The drone geek world is all atwitter following the recent announcement that retailer Amazon.com obtained FAA approval to test delivery drones. And yes, this will change everything we know about online shopping and package logistics.
But we’re only now in the baby-steps phase that will lead to that shining moment when an Amazon Prime Air drone buzzes to your doorstep with the deluxe Game of Thrones DVD box set. Europe will likely see the first delivery drones and it could take up to two years before American shoppers get to play. Until then, we can only speculate how drone delivery will work in a practical sense.
First, Amazon will need to figure out exactly how the drone and its precious cargo will reach the consumer. Could we see a drone mail box at a local business? Such a solution would likely work on the same principle as Amazon Locker – a system by which customers direct their orders to a well-known business like 7-11 for pickup.
As it stands now, Amazon or any drone-delivery company may face too many immediate hurdles to make “right-to-your-door” delivery feasible in the immediate future. Issues to address will include ownership of drone mailboxes (third-party or Amazon), avoiding burglaries, public safety concerns and the inevitable UAV version of Elmer Fudd (“I’m shooting dwones, heh-heh-heh”).
Amazon will have to develop a set of best practices such as those suggested by Skycatch in order to make Prime Air work. In a 2013 blog post, Skycatch provided a laundry list of criteria: “It has to withstand high winds, rain and snow; it has to be shielded in case it falls or runs into people; it should land in authorized drop off and pick up stations in secure areas (on top of apartment buildings, corporate offices, or houses) to ensure the UAV and its payload cannot be stolen by someone unauthorized.”
In 2013, logistics expert Ralph Rio laid out a possible scenario for how drone delivery might work in a “truck-to-drone” partnership to Forbes columnist Steve Banker:
“Consider a truck with sides that roll-up to reveal shelves with drones. The truck stops at a home and, while the delivery person gets and delivers a package, multiple drones emerge and deliver packages within a few hundred feet, and return. If a drone has a problem, the delivery person is there to help.”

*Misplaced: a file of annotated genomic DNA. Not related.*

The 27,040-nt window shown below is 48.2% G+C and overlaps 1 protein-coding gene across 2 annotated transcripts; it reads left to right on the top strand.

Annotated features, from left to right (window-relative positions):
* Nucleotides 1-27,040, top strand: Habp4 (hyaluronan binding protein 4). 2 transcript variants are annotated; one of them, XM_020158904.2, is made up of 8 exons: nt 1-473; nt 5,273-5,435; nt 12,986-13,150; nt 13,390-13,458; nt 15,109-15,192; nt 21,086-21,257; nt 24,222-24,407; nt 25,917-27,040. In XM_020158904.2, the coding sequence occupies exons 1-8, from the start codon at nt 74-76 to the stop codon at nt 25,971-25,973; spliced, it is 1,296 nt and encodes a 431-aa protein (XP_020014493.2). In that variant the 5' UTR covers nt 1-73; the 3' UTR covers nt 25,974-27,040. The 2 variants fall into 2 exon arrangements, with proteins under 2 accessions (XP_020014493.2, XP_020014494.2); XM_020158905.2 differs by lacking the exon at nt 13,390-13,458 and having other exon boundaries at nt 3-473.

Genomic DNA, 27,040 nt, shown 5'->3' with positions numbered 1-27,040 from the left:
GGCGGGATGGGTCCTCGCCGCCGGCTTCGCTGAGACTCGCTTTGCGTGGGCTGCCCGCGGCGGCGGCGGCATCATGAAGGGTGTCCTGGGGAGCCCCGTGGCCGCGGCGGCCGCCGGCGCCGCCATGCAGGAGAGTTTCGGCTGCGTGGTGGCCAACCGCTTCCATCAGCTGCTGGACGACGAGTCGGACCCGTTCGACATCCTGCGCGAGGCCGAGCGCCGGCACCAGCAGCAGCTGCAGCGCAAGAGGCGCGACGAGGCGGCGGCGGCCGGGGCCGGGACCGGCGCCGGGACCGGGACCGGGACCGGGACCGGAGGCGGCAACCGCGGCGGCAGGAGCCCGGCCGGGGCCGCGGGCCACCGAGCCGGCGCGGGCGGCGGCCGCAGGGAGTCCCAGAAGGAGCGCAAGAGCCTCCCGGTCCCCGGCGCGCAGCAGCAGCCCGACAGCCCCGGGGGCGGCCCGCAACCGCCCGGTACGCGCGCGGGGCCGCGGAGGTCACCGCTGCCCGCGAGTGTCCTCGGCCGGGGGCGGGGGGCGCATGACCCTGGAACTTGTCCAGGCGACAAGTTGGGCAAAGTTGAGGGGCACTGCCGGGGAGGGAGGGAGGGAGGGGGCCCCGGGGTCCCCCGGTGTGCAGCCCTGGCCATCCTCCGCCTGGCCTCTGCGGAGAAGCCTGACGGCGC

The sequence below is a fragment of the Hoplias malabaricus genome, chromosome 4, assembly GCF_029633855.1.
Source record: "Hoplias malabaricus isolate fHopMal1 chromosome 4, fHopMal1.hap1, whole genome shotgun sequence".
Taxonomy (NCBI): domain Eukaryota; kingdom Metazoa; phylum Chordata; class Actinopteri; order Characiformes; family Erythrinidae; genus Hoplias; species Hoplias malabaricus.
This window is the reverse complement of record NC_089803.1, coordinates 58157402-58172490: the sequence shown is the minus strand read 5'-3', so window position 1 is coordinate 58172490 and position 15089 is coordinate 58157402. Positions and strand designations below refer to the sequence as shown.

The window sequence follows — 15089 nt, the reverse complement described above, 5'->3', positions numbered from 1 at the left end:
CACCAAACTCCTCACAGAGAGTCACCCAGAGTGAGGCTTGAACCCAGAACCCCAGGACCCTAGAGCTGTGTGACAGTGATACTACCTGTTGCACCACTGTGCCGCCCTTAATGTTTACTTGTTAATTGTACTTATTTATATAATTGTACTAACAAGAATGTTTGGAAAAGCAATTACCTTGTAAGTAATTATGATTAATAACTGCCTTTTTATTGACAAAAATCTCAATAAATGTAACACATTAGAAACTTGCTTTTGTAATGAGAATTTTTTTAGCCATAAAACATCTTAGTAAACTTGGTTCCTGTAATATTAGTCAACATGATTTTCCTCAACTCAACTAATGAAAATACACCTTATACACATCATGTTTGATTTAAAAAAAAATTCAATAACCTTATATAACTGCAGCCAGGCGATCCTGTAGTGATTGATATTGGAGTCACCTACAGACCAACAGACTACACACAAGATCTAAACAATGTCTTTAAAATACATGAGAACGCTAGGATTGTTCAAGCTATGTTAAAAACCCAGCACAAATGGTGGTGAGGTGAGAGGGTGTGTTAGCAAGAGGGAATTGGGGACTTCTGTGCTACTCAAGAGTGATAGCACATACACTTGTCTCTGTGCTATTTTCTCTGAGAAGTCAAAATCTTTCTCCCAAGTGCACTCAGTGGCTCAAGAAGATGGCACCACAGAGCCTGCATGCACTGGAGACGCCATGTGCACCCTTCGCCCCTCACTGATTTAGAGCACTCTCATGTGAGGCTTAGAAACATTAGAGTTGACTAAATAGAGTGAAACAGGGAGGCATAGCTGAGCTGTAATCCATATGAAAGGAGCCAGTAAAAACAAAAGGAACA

Another potential solution to support delivery drones in the field would be deployment of a smart charging pad like Skysense. The pad can be remotely operated and offers fast charging within wide landing areas – like a protective hangar to store and recharge the drone between flights wirelessly.
Despite all the what-ifs and obstacles drone deliveries face, if Amazon builds it, it will come. Perhaps it’s all much ado about nothing. Currently, nothing is really stopping a thief or shooter from high-jacking or disabling a UPS truck except the fear of jail time (you’re headed to Oz, drone boy!”).
With the exception of a few early-adopting miscreants, there’s little reason to think normal people will treat delivery drones differently from the man in the brown shorts, especially if Amazon adds tracking features such as multiple, onboard cameras to detect and track violators. And, at the end of the day, it’s probable that some game-breaking tech breakthrough will emerge in the drone world that may dry up the many challenges drone couriers would face.
Jason is a longstanding contributor to DroneLife with an avid interest in all things tech. He focuses on anti-drone technologies and the public safety sector; police, fire, and search and rescue.
Beginning his career as a journalist in 1996, Jason has since written and edited thousands of engaging news articles, blog posts, press releases and online content.
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